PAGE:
It is a major challenge to decide whether an athlete can safely return to play and estimate the risk of re-injury when they do. The high re-injury rate reflects this challenge11. Re-injury has been reported to occur predominantly in the first weeks after RTP11. In reviews and surveys there are five commonly mentioned criteria and/or evaluations, but there is currently no firm evidence to back up these opinions3,12,13:
Athlete’s reported subjective readiness.
Normalised muscle strength assessment.
Successful and asymptomatic completion of a sport-specific functional field test.
Necessarily, RTP decisions are multi-faceted and, as previously recognised, in professional sports it might be preferable to have a player with a hamstring strain return to sport at 3 weeks with a 10% risk of recurrence but playing in the key games, than returning at 8 weeks, having missed all the key games – but with a risk of recurrence of 0 to 5%14,15.
Asymptomatic on clinical evaluation: mostly used, but not validated
History-taking represents an essential tool of our daily clinical decision-making process and may be enhanced by using patient reported outcome questionnaires. The patient-reported outcome potentially reflects the self-reported readiness to return to sport, but has never been systemically investigated or validated in hamstring injuries. Currently, the only hamstring-specific patient-reported outcome is the hamstring outcome score, originally developed as a risk factor screening tool. Further studies should focus on its validity as a tool for assisting RTP decisions16.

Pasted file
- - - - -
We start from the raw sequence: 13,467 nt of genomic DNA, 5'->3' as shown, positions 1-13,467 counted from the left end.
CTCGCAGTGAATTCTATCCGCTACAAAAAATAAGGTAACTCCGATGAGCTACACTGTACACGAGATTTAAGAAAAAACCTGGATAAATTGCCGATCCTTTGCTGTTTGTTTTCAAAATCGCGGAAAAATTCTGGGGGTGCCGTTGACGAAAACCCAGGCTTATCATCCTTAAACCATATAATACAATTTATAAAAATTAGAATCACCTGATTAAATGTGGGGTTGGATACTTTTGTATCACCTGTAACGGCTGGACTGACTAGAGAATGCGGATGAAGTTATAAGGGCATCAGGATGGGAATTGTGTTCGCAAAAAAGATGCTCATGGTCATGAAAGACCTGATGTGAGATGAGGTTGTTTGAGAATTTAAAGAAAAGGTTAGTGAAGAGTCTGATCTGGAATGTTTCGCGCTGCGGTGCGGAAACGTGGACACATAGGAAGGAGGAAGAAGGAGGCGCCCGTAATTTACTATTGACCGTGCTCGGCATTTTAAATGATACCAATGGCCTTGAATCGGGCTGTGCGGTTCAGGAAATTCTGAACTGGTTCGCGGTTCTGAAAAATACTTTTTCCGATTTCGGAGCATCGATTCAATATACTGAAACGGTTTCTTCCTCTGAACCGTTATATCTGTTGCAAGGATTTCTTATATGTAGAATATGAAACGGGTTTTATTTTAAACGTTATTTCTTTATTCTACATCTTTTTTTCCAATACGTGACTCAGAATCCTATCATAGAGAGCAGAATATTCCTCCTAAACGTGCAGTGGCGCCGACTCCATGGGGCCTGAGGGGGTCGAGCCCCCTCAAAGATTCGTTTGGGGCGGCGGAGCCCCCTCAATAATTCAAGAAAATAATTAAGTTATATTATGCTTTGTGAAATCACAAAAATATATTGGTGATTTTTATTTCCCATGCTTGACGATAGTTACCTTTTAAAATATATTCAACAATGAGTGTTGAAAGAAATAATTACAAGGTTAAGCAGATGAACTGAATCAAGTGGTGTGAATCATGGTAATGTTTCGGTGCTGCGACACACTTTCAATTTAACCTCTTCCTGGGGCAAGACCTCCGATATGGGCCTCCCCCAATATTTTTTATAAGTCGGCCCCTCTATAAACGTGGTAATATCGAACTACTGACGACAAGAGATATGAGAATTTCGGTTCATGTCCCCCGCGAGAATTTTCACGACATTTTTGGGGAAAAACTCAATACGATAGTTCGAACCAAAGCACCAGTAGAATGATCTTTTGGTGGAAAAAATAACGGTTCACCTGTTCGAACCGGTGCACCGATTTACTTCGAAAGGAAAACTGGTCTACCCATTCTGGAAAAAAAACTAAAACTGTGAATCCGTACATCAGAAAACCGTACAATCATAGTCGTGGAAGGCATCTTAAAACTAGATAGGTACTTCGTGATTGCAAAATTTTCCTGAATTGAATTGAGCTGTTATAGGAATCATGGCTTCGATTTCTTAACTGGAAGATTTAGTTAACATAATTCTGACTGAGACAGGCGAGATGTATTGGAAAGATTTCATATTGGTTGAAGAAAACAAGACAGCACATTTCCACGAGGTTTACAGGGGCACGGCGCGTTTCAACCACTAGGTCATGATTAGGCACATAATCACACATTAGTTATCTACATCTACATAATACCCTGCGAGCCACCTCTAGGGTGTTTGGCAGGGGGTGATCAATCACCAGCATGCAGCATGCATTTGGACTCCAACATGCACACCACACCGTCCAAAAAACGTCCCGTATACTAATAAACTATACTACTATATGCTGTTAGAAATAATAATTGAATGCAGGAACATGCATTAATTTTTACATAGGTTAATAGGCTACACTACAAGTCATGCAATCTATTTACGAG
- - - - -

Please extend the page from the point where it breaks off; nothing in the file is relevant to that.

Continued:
Clinical tests that are generally used include muscle palpation, flexibility testing and strength testing either performed manually or using a strength measurement device. Although these clinical tests have been used for decades to assess readiness to RTP after hamstring injury, they have never been validated for this purpose. More recently, Askling et al. introduced a new hamstring test which evaluates subjective insecurity during an active ballistic hamstring flexibility test (often referred to as the Askling-H test)17. This test was shown to be reliable, but whether it is a valid test to assess readiness for RTP remains unknown.
Athletes’ subjective readiness
Analogous with RTP after anterior cruciate ligament reconstruction, RTP after a hamstring strain injury is likely to be influenced by fear of re-injury and the subsequent psychological readiness of the injured athlete18-20. In anterior cruciate ligament reconstructions the psychological readiness to return to sports has been successfully evaluated with the Anterior Cruciate Ligament Return to Sport after Injury scale20. This scale measures the athlete’s psychological state and has been shown to be associated with RTP and can potentially identify athletes at risk18,20.